Distress loans have been approved by the Wisconsin Farm Service Agency (FSA) for 2011 corn and soybean crops. The loans are being offered due to the high volume crop harvest, which may cause storage shortages in the state.
"The distress loans were approved for Wisconsin producers having difficulty in finding adequate acceptable storage for their 2011 corn and soybean crops," said Brad Pfaff, Wisconsin FSA State Executive Director. "Producers can obtain short term commodity loans on grain stored on the ground or in temporary structures."
Distress loans have a three-month term and are only authorized when there is a shortage of storage at harvest time on the farm or in local warehouses. These loans mature on demand, but no later than 90 calendar days after the date the loan is disbursed. Loans must be repaid at principal, plus interest.
Distress loan requests must be made and loan documents signed within 30 days after the completion of harvest of the commodity. Producers have the option to move the commodity into eligible storage and re-pledge for a regular nine-month marketing assistance loan.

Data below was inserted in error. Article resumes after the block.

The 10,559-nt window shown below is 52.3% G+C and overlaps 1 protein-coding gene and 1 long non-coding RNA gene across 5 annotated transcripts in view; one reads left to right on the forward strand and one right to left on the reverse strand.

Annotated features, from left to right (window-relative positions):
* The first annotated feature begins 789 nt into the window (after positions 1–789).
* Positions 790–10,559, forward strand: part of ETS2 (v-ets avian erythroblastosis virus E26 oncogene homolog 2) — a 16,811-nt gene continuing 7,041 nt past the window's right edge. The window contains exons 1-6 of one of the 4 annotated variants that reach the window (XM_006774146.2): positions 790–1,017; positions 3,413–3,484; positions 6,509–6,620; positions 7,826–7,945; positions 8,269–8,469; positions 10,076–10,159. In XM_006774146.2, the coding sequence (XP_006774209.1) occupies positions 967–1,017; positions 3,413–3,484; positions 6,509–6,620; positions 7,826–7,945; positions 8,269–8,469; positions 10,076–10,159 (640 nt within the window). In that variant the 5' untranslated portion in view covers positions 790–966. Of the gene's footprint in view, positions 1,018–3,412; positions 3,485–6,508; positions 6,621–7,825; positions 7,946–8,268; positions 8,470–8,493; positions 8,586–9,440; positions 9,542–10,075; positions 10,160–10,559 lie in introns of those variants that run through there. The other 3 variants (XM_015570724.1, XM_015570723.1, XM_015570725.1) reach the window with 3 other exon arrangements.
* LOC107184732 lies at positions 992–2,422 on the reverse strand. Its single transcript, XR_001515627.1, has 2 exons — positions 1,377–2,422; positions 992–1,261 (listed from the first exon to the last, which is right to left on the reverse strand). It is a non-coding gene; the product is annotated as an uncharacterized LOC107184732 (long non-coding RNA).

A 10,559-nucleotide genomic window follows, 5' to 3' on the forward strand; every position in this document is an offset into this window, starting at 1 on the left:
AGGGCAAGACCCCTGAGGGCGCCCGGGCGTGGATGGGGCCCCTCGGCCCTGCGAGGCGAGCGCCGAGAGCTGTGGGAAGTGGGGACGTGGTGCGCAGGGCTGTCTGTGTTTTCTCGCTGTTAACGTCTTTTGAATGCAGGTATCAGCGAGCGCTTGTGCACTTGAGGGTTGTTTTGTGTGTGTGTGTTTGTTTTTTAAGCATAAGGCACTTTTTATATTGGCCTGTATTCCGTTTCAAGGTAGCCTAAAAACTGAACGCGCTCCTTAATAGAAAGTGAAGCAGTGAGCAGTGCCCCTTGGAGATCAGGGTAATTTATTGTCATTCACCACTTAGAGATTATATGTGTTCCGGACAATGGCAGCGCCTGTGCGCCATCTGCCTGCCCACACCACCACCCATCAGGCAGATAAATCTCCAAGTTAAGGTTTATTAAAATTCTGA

Producers interested in obtaining a distress loan should contact their local Farm Service Agency office for more information.
The FSA Financial Services website is available to conveniently view financial information and conduct FSA business. The website located at www.fsa.usda.gov/fmi
is accessible to producers who have an e-Authentication Level 2 account.
Producers who do not currently have an account may register for an e-Authentication Level 2 account at www.eauth.egov.usda.gov.
Additionally, if you are a female farmer or rancher or a Hispanic farmer and you believe that the United States Department of Agriculture improperly denied farm loan benefits to you for certain time periods between 1981 and 2000 because of your gender or race, you may be eligible to apply for compensation. To register your name to to receive a claims package in the female and Hispanic farmers claims process, call the Farmer and Rancher Call Center at 1-888-508-4429 or access the website: www.farmerclaims.gov.